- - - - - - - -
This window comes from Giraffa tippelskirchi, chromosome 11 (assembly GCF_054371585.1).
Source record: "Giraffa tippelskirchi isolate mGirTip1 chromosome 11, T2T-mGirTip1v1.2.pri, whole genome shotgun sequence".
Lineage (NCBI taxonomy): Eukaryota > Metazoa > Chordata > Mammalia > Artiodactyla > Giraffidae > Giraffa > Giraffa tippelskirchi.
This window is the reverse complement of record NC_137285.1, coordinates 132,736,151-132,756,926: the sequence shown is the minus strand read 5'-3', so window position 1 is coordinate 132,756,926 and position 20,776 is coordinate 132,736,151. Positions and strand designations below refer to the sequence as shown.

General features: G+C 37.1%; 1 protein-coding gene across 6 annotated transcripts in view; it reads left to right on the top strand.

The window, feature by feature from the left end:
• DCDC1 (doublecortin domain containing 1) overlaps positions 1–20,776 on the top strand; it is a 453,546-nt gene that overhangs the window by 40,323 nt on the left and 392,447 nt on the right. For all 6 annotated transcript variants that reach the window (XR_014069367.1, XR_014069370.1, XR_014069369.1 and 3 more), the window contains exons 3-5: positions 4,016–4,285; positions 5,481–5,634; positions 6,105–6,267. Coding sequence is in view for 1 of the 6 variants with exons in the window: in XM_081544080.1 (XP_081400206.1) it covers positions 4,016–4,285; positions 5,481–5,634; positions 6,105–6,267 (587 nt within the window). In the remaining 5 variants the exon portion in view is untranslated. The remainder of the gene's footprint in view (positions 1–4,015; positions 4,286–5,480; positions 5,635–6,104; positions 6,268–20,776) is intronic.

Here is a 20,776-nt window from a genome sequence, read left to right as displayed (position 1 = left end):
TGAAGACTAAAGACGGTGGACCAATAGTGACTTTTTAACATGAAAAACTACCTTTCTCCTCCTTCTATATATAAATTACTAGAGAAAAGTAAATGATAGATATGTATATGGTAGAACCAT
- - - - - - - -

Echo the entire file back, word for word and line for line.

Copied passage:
This window comes from Giraffa tippelskirchi, chromosome 11 (assembly GCF_054371585.1).
Source record: "Giraffa tippelskirchi isolate mGirTip1 chromosome 11, T2T-mGirTip1v1.2.pri, whole genome shotgun sequence".
Lineage (NCBI taxonomy): Eukaryota > Metazoa > Chordata > Mammalia > Artiodactyla > Giraffidae > Giraffa > Giraffa tippelskirchi.
This window is the reverse complement of record NC_137285.1, coordinates 132,736,151-132,756,926: the sequence shown is the minus strand read 5'-3', so window position 1 is coordinate 132,756,926 and position 20,776 is coordinate 132,736,151. Positions and strand designations below refer to the sequence as shown.

General features: G+C 37.1%; 1 protein-coding gene across 6 annotated transcripts in view; it reads left to right on the top strand.

The window, feature by feature from the left end:
• DCDC1 (doublecortin domain containing 1) overlaps positions 1–20,776 on the top strand; it is a 453,546-nt gene that overhangs the window by 40,323 nt on the left and 392,447 nt on the right. For all 6 annotated transcript variants that reach the window (XR_014069367.1, XR_014069370.1, XR_014069369.1 and 3 more), the window contains exons 3-5: positions 4,016–4,285; positions 5,481–5,634; positions 6,105–6,267. Coding sequence is in view for 1 of the 6 variants with exons in the window: in XM_081544080.1 (XP_081400206.1) it covers positions 4,016–4,285; positions 5,481–5,634; positions 6,105–6,267 (587 nt within the window). In the remaining 5 variants the exon portion in view is untranslated. The remainder of the gene's footprint in view (positions 1–4,015; positions 4,286–5,480; positions 5,635–6,104; positions 6,268–20,776) is intronic.

Here is a 20,776-nt window from a genome sequence, read left to right as displayed (position 1 = left end):
TGAAGACTAAAGACGGTGGACCAATAGTGACTTTTTAACATGAAAAACTACCTTTCTCCTCCTTCTATATATAAATTACTAGAGAAAAGTAAATGATAGATATGTATATGGTAGAACCAT